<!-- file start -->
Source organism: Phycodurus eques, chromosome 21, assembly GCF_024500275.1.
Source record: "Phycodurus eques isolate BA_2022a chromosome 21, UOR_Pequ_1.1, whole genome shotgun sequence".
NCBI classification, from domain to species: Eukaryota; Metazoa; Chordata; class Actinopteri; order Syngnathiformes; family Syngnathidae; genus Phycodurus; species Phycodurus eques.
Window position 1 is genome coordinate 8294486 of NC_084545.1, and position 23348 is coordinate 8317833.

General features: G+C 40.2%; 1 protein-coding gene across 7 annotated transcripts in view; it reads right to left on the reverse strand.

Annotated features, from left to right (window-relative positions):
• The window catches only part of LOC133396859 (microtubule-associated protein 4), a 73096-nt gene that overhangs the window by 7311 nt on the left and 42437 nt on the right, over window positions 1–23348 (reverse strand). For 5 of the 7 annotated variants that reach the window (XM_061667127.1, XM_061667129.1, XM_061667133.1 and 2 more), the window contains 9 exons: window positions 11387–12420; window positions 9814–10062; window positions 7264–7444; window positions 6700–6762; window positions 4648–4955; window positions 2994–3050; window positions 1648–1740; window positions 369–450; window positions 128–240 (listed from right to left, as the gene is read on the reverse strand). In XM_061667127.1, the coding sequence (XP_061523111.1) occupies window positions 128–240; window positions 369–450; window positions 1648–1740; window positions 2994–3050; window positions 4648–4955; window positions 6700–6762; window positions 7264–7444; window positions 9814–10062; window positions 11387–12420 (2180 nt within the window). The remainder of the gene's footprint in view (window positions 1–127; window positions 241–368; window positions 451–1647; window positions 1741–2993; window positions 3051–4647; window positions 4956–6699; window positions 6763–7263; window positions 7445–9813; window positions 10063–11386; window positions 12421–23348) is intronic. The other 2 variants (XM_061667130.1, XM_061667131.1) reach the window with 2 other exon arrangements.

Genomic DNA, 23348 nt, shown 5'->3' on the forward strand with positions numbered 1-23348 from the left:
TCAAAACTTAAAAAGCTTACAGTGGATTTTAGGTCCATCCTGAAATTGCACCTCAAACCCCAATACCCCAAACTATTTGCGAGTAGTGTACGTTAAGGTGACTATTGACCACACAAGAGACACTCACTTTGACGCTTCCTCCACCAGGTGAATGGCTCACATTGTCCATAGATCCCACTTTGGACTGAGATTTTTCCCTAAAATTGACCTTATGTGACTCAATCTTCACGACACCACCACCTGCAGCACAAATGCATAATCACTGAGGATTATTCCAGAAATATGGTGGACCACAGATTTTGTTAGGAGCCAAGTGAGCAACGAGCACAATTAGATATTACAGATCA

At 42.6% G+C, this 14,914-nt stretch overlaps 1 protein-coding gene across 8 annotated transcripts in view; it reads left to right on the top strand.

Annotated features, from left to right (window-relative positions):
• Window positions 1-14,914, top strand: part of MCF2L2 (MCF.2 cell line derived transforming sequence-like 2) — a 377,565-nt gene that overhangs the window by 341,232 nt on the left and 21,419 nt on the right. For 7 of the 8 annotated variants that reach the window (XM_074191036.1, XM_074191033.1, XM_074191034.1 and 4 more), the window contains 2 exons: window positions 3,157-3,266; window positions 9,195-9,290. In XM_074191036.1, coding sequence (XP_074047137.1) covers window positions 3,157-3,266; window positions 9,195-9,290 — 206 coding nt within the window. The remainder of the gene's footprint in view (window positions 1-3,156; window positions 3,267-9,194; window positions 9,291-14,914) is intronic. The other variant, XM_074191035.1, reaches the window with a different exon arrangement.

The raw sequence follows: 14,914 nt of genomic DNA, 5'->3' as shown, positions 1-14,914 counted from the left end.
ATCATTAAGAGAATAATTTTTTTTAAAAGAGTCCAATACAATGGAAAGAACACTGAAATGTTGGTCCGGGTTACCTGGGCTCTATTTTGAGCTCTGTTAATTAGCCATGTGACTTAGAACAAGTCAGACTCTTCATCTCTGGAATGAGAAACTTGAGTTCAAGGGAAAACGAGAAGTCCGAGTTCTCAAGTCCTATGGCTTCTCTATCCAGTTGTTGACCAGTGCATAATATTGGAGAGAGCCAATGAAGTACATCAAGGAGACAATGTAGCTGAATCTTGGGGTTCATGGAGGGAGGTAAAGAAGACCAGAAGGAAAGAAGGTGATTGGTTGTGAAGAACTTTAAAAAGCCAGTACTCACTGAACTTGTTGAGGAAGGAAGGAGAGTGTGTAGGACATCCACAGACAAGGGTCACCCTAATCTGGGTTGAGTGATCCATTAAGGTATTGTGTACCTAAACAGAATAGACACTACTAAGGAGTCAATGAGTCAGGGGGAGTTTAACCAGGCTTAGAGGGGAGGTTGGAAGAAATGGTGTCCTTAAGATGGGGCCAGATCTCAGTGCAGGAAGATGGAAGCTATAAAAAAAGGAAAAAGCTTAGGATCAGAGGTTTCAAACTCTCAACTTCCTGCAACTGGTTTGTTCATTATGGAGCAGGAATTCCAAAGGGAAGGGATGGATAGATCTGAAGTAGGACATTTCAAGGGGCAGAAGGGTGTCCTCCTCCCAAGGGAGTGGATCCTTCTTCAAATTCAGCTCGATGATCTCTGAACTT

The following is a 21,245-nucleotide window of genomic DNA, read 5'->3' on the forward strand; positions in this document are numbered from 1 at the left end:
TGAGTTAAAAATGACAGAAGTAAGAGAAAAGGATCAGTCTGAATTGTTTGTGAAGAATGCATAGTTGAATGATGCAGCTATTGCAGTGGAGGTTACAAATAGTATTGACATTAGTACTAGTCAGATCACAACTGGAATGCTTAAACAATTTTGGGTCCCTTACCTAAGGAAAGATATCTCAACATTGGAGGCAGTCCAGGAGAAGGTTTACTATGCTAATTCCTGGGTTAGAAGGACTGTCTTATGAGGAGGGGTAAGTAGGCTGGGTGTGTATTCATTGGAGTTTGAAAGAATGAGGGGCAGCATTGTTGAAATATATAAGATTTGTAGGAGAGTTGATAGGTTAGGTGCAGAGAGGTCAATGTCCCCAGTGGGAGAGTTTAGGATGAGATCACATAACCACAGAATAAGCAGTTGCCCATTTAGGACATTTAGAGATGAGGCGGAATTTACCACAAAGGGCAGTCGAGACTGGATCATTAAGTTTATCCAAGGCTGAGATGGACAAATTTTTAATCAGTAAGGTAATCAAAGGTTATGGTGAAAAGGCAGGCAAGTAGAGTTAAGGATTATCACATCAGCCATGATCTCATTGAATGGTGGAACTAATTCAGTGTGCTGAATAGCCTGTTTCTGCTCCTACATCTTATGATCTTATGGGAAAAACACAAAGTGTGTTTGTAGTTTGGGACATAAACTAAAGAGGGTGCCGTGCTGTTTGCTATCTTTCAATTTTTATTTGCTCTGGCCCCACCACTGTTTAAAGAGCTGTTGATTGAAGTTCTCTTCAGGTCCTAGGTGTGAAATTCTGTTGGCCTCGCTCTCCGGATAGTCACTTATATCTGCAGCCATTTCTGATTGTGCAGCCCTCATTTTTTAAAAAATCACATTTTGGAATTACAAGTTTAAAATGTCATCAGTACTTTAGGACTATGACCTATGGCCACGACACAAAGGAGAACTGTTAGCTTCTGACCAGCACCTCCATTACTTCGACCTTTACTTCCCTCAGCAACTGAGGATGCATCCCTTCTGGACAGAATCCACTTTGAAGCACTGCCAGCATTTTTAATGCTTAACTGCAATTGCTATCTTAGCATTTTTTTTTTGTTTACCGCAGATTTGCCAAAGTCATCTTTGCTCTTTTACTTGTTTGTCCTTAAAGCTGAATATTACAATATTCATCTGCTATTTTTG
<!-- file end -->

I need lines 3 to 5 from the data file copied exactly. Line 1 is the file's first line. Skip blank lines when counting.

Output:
NCBI classification, from domain to species: Eukaryota; Metazoa; Chordata; class Actinopteri; order Syngnathiformes; family Syngnathidae; genus Phycodurus; species Phycodurus eques.
Window position 1 is genome coordinate 8294486 of NC_084545.1, and position 23348 is coordinate 8317833.

General features: G+C 40.2%; 1 protein-coding gene across 7 annotated transcripts in view; it reads right to left on the reverse strand.